Also known as a silent or missed miscarriage, it happens when a pregnancy stops developing but the mum-to-be is unaware of what is happening. It commonly occurs in the very early stages of pregnancy ― many missed miscarriages take place before the eighth week of gestation.
As the pregnant woman does not show any symptoms such as bleeding or cramps, it can be tough for expectant mums to tell that they’ve had a miscarriage.
SmartParents expert Dr Freda Khoo, obstetrician & gynaecologist at Thomson Medical Centre, tells you what you need to know about silent miscarriages.
At which point in a pregnancy does a silent/missed miscarriage usually occur?
Silent miscarriages commonly occur in the very early stages of pregnancy. Most of them happen before the eighth week of pregnancy, a small proportion may happen up till 12 weeks of gestation. It is less common for a silent miscarriage to occur beyond the 12th week of pregnancy.
What are the causes of a silent/missed miscarriage?
Most early trimester miscarriages are sporadic, which means that these happen by chance. While the egg is being fertilised by the sperm, sporadic accidents may happen, disrupting the normal chromosome array of the embryo being formed. In such cases, the pregnancy is unable to continue.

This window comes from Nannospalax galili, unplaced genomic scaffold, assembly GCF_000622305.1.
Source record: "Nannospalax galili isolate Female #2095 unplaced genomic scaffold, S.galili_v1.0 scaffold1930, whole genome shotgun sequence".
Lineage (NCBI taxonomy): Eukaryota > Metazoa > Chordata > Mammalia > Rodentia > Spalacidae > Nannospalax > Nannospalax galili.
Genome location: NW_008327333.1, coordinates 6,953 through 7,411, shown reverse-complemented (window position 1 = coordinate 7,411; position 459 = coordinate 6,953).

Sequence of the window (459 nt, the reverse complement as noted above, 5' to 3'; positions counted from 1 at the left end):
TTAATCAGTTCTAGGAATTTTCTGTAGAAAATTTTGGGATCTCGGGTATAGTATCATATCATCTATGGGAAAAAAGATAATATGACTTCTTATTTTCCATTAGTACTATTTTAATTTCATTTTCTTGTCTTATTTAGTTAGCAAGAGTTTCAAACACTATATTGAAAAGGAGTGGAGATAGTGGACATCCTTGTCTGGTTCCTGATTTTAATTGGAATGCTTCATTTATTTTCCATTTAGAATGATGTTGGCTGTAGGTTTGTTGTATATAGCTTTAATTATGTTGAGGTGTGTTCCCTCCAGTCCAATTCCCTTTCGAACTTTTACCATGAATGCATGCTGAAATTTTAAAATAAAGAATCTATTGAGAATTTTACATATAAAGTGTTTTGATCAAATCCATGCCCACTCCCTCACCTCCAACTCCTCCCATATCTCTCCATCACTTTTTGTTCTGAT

If a woman experiences recurrent trimester miscarriages, it could then be due to another recurrent cause. Further testing will be recommended. For example, testing of the chromosome of the foetus and sometimes the parents, doing a pelvic ultrasound scan and some other blood tests to check for any pre-existing autoimmune disorders.
A woman may find out about the missed miscarriage at a routine visit to the gynaecologist. Or she may start having symptoms of bleeding and lower abdominal cramps when the body attempts to expel the pregnancy.
Why aren’t there any symptoms of a miscarriage, such as bleeding or cramps?
When the miscarriage first occurs, it could take a while for the woman’s body to recognise that the pregnancy is not viable. Thus, it takes a while for symptoms such as bleeding and cramps to occur, which could be anytime from a few days to a few weeks.
How does a woman know that she has suffered a missed miscarriage?
She might continue to display pregnancy symptoms as it takes a while before the pregnancy hormones in the bloodstream to decrease. A woman may find out about the missed miscarriage at a routine visit to the gynaecologist. Or she may start having symptoms of bleeding and lower abdominal cramps when the body attempts to expel the pregnancy.
What are an expectant mum’s chances of experiencing a silent miscarriage and who is most likely to have one?
A silent miscarriage is a subset of first trimester miscarriages. First trimester miscarriages are fairly common ― the incidence is 10 to 20 per cent. The incidence decreases after the eighth week of pregnancy to about 10 per cent.
Because such miscarriages are a sporadic occurrence, it happens by chance to anyone. There is actually nothing that one can do to prevent a silent miscarriage from happening, because it is out of human control as to whether the developing embryo is genetically abnormal or not.